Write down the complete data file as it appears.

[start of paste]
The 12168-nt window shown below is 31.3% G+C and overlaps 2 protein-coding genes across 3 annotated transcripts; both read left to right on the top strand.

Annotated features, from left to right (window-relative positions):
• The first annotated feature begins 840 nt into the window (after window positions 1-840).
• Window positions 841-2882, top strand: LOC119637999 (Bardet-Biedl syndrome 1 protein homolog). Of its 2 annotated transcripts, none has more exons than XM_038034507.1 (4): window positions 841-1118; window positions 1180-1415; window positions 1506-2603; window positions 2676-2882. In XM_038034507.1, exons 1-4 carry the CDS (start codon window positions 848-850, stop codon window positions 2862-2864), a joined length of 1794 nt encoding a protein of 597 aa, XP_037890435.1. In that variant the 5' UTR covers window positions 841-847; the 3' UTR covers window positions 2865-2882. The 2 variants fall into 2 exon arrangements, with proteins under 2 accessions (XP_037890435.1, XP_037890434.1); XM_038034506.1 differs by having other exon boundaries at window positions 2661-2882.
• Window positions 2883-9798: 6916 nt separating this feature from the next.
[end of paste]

The 12168-nt window shown below is 31.3% G+C and overlaps 2 protein-coding genes across 3 annotated transcripts; both read left to right on the top strand.

Annotated features, from left to right (window-relative positions):
• The first annotated feature begins 840 nt into the window (after window positions 1-840).
• Window positions 841-2882, top strand: LOC119637999 (Bardet-Biedl syndrome 1 protein homolog). Of its 2 annotated transcripts, none has more exons than XM_038034507.1 (4): window positions 841-1118; window positions 1180-1415; window positions 1506-2603; window positions 2676-2882. In XM_038034507.1, exons 1-4 carry the CDS (start codon window positions 848-850, stop codon window positions 2862-2864), a joined length of 1794 nt encoding a protein of 597 aa, XP_037890435.1. In that variant the 5' UTR covers window positions 841-847; the 3' UTR covers window positions 2865-2882. The 2 variants fall into 2 exon arrangements, with proteins under 2 accessions (XP_037890435.1, XP_037890434.1); XM_038034506.1 differs by having other exon boundaries at window positions 2661-2882.
• Window positions 2883-9798: 6916 nt separating this feature from the next.